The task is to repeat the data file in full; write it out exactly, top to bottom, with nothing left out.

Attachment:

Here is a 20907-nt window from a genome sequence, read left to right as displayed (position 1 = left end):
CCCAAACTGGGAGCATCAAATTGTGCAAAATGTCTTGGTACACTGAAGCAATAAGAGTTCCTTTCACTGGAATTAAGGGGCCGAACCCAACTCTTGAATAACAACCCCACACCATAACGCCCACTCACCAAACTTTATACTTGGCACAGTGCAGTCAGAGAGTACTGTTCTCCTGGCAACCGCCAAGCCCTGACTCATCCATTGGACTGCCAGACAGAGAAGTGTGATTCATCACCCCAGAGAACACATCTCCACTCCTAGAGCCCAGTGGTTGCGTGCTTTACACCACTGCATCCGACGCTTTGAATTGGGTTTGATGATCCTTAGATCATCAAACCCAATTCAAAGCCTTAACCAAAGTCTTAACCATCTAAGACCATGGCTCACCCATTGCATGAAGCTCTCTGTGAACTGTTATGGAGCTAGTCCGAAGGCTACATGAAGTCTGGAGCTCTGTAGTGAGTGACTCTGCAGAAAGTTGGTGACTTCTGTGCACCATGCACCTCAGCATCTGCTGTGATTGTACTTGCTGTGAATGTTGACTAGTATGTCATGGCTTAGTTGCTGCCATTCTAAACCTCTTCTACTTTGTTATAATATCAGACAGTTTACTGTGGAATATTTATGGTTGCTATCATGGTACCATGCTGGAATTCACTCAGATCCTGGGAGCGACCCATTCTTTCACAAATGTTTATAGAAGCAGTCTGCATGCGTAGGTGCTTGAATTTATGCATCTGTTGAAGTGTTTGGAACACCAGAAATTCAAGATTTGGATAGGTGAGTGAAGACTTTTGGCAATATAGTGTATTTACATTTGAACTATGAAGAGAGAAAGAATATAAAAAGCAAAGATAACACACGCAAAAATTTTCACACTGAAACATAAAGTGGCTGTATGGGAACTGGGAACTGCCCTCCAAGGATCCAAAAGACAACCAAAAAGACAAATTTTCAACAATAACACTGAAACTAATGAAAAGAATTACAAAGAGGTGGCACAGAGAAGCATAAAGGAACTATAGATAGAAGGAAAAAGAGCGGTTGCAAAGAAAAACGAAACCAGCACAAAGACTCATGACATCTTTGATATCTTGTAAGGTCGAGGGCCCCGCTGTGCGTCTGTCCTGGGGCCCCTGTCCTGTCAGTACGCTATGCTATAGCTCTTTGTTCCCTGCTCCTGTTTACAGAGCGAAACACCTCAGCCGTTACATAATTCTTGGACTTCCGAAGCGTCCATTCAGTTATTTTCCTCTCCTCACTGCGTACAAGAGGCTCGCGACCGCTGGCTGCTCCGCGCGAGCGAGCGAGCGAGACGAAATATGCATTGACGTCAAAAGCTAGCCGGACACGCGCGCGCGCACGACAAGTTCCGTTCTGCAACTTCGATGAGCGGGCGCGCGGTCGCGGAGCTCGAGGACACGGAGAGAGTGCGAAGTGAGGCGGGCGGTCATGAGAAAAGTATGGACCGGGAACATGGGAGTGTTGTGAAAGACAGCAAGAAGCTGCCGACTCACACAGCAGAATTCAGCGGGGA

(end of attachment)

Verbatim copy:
Here is a 20907-nt window from a genome sequence, read left to right as displayed (position 1 = left end):
CCCAAACTGGGAGCATCAAATTGTGCAAAATGTCTTGGTACACTGAAGCAATAAGAGTTCCTTTCACTGGAATTAAGGGGCCGAACCCAACTCTTGAATAACAACCCCACACCATAACGCCCACTCACCAAACTTTATACTTGGCACAGTGCAGTCAGAGAGTACTGTTCTCCTGGCAACCGCCAAGCCCTGACTCATCCATTGGACTGCCAGACAGAGAAGTGTGATTCATCACCCCAGAGAACACATCTCCACTCCTAGAGCCCAGTGGTTGCGTGCTTTACACCACTGCATCCGACGCTTTGAATTGGGTTTGATGATCCTTAGATCATCAAACCCAATTCAAAGCCTTAACCAAAGTCTTAACCATCTAAGACCATGGCTCACCCATTGCATGAAGCTCTCTGTGAACTGTTATGGAGCTAGTCCGAAGGCTACATGAAGTCTGGAGCTCTGTAGTGAGTGACTCTGCAGAAAGTTGGTGACTTCTGTGCACCATGCACCTCAGCATCTGCTGTGATTGTACTTGCTGTGAATGTTGACTAGTATGTCATGGCTTAGTTGCTGCCATTCTAAACCTCTTCTACTTTGTTATAATATCAGACAGTTTACTGTGGAATATTTATGGTTGCTATCATGGTACCATGCTGGAATTCACTCAGATCCTGGGAGCGACCCATTCTTTCACAAATGTTTATAGAAGCAGTCTGCATGCGTAGGTGCTTGAATTTATGCATCTGTTGAAGTGTTTGGAACACCAGAAATTCAAGATTTGGATAGGTGAGTGAAGACTTTTGGCAATATAGTGTATTTACATTTGAACTATGAAGAGAGAAAGAATATAAAAAGCAAAGATAACACACGCAAAAATTTTCACACTGAAACATAAAGTGGCTGTATGGGAACTGGGAACTGCCCTCCAAGGATCCAAAAGACAACCAAAAAGACAAATTTTCAACAATAACACTGAAACTAATGAAAAGAATTACAAAGAGGTGGCACAGAGAAGCATAAAGGAACTATAGATAGAAGGAAAAAGAGCGGTTGCAAAGAAAAACGAAACCAGCACAAAGACTCATGACATCTTTGATATCTTGTAAGGTCGAGGGCCCCGCTGTGCGTCTGTCCTGGGGCCCCTGTCCTGTCAGTACGCTATGCTATAGCTCTTTGTTCCCTGCTCCTGTTTACAGAGCGAAACACCTCAGCCGTTACATAATTCTTGGACTTCCGAAGCGTCCATTCAGTTATTTTCCTCTCCTCACTGCGTACAAGAGGCTCGCGACCGCTGGCTGCTCCGCGCGAGCGAGCGAGCGAGACGAAATATGCATTGACGTCAAAAGCTAGCCGGACACGCGCGCGCGCACGACAAGTTCCGTTCTGCAACTTCGATGAGCGGGCGCGCGGTCGCGGAGCTCGAGGACACGGAGAGAGTGCGAAGTGAGGCGGGCGGTCATGAGAAAAGTATGGACCGGGAACATGGGAGTGTTGTGAAAGACAGCAAGAAGCTGCCGACTCACACAGCAGAATTCAGCGGGGA